A dark thriller with a pace-pumping secret, Shadows the Sizes of Cities is a book that feels its way around the world as if searching by touch, sound, and smell in the dark. Author Gregory W. Beaubien delivers this debut novel about a young American travel writer exploring North Africa and beyond with a small group of friends.
Will Clark narrates this story, which has him traveling with friends through such places as Chicago, Amsterdam, Morocco, and Spain. The novel explores elements of class divisions, alienation, and relationships while Will looks for ways to make himself feel whole again. Gangs, drugs, and murder quickly become part of the picture, and it soon becomes obvious that Will is not revealing the whole truth about his purpose abroad.
Beaubien follows his roots as a reporter and travel writer for The Chicago Tribune, The Los Angeles Times, and Travel and Leisure. His novel displays a skill for journalism, building scenes with sensory details that allow the reader to taste the roasted lamb kabobs and smell the rotten meat hanging above a dirt floor. What the novel is lacking in developed relationships, it nearly makes up for with an intense pace that is at times excruciatingly slow and heart-pumpingly fast. Live-action fight and chase scenes explode with vivid details and a sparse, spot-on narration. This pace propels the plot forward, despite the plot-holes along the way.
It is when the novel slows and attempts to build characters that the plot thins, and when those characters are easily discarded, the plot seems nearly transparent. Instead of amplifying the mystery, the disappearing characters seem to create plot holes, as if those shadows of individuals were forgotten. Conversations end mid-sentence and then—poof!—the character is never spoken of again. A near-constant reference to a ghost-like man called only “the Dutchman” and a blonde mystery woman build a suspense that, unfortunately, is never fully realized. Although the woman gets her time in the limelight, a much needed confrontation with the spectral Dutchman is avoided and—poof!—the plot moves on.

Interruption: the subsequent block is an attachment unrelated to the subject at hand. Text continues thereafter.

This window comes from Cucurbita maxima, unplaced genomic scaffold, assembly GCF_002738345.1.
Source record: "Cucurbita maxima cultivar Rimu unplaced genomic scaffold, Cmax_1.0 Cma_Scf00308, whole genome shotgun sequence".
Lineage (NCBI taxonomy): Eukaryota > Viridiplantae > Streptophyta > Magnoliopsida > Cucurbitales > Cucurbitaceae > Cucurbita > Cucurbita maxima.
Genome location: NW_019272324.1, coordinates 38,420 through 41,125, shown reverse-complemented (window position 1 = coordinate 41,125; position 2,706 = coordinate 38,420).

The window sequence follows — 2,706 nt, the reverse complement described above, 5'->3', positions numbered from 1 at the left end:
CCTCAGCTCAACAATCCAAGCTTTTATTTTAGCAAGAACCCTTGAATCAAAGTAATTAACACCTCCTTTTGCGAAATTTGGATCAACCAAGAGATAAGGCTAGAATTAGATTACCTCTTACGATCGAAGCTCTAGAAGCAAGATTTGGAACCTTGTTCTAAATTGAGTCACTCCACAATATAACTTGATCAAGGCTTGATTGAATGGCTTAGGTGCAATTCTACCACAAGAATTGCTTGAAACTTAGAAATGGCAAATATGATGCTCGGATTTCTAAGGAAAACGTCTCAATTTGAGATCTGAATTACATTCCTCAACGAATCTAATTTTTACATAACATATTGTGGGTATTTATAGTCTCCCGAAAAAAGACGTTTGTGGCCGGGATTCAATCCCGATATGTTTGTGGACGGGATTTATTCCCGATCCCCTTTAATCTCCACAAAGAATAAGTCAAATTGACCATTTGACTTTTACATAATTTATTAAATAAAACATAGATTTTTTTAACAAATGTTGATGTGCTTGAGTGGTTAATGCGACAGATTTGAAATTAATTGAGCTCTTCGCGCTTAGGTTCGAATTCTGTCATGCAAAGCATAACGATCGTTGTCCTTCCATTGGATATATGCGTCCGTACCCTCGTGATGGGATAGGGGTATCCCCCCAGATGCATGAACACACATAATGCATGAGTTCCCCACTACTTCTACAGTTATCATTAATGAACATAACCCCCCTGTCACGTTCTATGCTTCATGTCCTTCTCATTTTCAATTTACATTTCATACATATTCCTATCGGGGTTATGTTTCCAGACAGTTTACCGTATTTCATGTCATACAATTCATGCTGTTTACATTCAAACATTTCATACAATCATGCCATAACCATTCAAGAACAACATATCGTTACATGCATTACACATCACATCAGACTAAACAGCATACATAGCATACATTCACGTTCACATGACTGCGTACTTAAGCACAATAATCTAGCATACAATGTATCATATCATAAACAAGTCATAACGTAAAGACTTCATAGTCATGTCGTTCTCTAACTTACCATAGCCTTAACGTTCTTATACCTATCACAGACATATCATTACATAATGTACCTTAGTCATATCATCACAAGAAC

In the end, Will Clark travels far and wide, showing the reader an accurately detailed glimpse of exotic places, dots on a map that become fully realized homes and towns and people. But Will stops at the edge of the Algerian desert, and his character travels no further than the first page emotionally.
With an ending that is at best unsatisfactory and at worst confusing, this novel struggles to reach its full potential. Beaubien knows his business, and that is engaging reporting. As for the developed characters and plot required of a full-length novel, it is as if an expert on sensory detail is feeling his way around in the dark throughout Shadows the Sizes of Cities.
June 2014, Moresby Press
$14.95 paperback, 240 pages
—Reviewed by Mindy Jones